If you are excited to be bringing home a new family member, you will no doubt want to make the process as smooth as possible for everyone. There are a few things to keep in mind while you settle your new child into your home, so read on for 5 steps to take to ease the adoption process.
1. Pave the way and introduce yourself.
If you can, have a care package sent to your adoptive child a week or so before meeting them can help the child acclimate to their new parents. Include some fun educational toys and a small photograph album of you and your family. If age appropriate, try including a small stuffed animal that you have photographed in various places around your home to help the child make the connection between the toy, you and their new home.
2. Know as much as possible about your child's daily routines.
While it is not always possible, if you are able to discuss your child's daily routines with foster parents or caregivers, the information you learn will be quite valuable. Ask about sleep and eating habits, soothing techniques and favorites playthings. For example, does the child need a pacifier or a special blanket to settle down for the night? You want to make the transition as easy as possible for your child and keeping routines in place could reduce anxiety for both you and your child.
3. Make their room special, but be patient while they adjust.
Part of the excitement of bringing home a child is in the preparation of the nursery or bedroom. However, many adoptive children are used to sleeping in rooms with other children. You can ease your child into their own room gradually by either moving their bed into your bedroom or making arrangements to sleep in their room for a while.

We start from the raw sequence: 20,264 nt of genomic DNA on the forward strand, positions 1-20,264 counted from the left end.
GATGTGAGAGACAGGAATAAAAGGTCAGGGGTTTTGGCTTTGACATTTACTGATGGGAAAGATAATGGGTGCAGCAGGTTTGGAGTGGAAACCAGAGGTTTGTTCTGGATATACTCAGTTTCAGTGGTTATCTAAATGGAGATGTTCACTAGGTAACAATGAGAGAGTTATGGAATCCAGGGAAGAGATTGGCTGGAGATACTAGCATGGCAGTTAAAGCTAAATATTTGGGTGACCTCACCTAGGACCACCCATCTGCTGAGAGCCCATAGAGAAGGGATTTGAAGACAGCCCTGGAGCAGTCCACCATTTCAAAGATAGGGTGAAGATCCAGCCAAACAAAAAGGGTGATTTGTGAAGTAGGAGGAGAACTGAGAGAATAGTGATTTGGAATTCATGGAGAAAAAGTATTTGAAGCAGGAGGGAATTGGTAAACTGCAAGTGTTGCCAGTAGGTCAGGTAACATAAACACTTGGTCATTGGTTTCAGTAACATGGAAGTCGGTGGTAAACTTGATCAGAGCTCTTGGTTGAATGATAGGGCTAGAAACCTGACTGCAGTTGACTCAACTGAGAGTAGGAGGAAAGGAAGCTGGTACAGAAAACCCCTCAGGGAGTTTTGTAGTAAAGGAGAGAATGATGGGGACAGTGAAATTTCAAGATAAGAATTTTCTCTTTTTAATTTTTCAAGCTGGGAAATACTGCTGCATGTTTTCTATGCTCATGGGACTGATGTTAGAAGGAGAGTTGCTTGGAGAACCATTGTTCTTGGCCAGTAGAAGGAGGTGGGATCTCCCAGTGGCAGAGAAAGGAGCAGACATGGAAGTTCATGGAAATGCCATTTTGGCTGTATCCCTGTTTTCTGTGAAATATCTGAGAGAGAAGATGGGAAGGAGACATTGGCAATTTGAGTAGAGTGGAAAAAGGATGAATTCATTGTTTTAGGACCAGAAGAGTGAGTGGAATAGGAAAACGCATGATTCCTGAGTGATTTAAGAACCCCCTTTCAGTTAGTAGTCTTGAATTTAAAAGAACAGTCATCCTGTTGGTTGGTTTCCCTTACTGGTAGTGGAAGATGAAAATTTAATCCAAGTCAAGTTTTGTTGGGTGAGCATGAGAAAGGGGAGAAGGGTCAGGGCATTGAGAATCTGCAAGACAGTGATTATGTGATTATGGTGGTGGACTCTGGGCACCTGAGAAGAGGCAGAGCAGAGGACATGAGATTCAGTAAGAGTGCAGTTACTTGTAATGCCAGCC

4. Set aside time to bond with your child.
You can help make up for not carrying your child for nine months by dedicating time with your child and you and your spouse after you bring your child home. During this special bonding period, put off any celebratory parties or big gatherings. Your child is likely already overwhelmed by new people and places, so ensure a few quiet weeks of one-on-one time with your child. Be especially cautious about allowing your child to be passed from person to person at gatherings. This could result in anxiety and fussy behavior.
5. Get a lot of support.
People often ask what they can do to help at this time, so take them up on it. Having a new family member can be mentally and physically exhausting, so be sure to get help, preferably lined-up in advance. Accept offers of meals and household chores and take a nap when the child naps. Having the support of other adoptive parents can also be valuable. Adoptive parenting presents unique issues and having others who understand is vital.
By following the above tips you can ensure that this special time goes more smoothly for you and your new family member.